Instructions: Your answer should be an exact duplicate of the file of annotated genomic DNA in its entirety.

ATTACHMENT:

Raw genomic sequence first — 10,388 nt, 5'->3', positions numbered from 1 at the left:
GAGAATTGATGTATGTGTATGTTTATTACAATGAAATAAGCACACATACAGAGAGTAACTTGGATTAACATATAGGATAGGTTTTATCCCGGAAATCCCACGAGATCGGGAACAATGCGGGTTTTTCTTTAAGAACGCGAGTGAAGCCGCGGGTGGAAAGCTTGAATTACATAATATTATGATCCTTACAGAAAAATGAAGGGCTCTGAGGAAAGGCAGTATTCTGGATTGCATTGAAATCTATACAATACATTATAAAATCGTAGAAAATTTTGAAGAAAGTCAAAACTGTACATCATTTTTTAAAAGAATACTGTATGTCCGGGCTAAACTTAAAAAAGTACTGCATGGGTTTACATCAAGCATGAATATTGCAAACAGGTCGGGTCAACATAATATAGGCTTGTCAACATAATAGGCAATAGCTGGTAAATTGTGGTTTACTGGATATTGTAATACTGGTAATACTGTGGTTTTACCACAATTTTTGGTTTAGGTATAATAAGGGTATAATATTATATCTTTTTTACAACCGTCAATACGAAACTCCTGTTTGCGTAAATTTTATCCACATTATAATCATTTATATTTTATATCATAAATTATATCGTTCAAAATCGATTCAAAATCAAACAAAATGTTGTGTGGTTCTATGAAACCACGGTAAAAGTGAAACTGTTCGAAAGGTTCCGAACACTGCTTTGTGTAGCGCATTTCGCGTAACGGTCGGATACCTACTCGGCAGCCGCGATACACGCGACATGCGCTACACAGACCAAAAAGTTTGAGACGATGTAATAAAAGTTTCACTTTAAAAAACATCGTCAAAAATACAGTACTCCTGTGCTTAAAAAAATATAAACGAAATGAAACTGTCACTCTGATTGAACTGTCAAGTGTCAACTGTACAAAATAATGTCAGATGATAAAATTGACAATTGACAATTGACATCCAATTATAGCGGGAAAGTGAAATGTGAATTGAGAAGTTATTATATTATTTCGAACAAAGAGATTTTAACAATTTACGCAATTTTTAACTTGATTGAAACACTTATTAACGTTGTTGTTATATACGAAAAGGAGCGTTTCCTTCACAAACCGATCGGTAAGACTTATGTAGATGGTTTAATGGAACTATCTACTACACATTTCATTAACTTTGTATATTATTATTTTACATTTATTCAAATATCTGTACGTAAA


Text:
Raw genomic sequence first — 10,388 nt, 5'->3', positions numbered from 1 at the left:
GAGAATTGATGTATGTGTATGTTTATTACAATGAAATAAGCACACATACAGAGAGTAACTTGGATTAACATATAGGATAGGTTTTATCCCGGAAATCCCACGAGATCGGGAACAATGCGGGTTTTTCTTTAAGAACGCGAGTGAAGCCGCGGGTGGAAAGCTTGAATTACATAATATTATGATCCTTACAGAAAAATGAAGGGCTCTGAGGAAAGGCAGTATTCTGGATTGCATTGAAATCTATACAATACATTATAAAATCGTAGAAAATTTTGAAGAAAGTCAAAACTGTACATCATTTTTTAAAAGAATACTGTATGTCCGGGCTAAACTTAAAAAAGTACTGCATGGGTTTACATCAAGCATGAATATTGCAAACAGGTCGGGTCAACATAATATAGGCTTGTCAACATAATAGGCAATAGCTGGTAAATTGTGGTTTACTGGATATTGTAATACTGGTAATACTGTGGTTTTACCACAATTTTTGGTTTAGGTATAATAAGGGTATAATATTATATCTTTTTTACAACCGTCAATACGAAACTCCTGTTTGCGTAAATTTTATCCACATTATAATCATTTATATTTTATATCATAAATTATATCGTTCAAAATCGATTCAAAATCAAACAAAATGTTGTGTGGTTCTATGAAACCACGGTAAAAGTGAAACTGTTCGAAAGGTTCCGAACACTGCTTTGTGTAGCGCATTTCGCGTAACGGTCGGATACCTACTCGGCAGCCGCGATACACGCGACATGCGCTACACAGACCAAAAAGTTTGAGACGATGTAATAAAAGTTTCACTTTAAAAAACATCGTCAAAAATACAGTACTCCTGTGCTTAAAAAAATATAAACGAAATGAAACTGTCACTCTGATTGAACTGTCAAGTGTCAACTGTACAAAATAATGTCAGATGATAAAATTGACAATTGACAATTGACATCCAATTATAGCGGGAAAGTGAAATGTGAATTGAGAAGTTATTATATTATTTCGAACAAAGAGATTTTAACAATTTACGCAATTTTTAACTTGATTGAAACACTTATTAACGTTGTTGTTATATACGAAAAGGAGCGTTTCCTTCACAAACCGATCGGTAAGACTTATGTAGATGGTTTAATGGAACTATCTACTACACATTTCATTAACTTTGTATATTATTATTTTACATTTATTCAAATATCTGTACGTAAA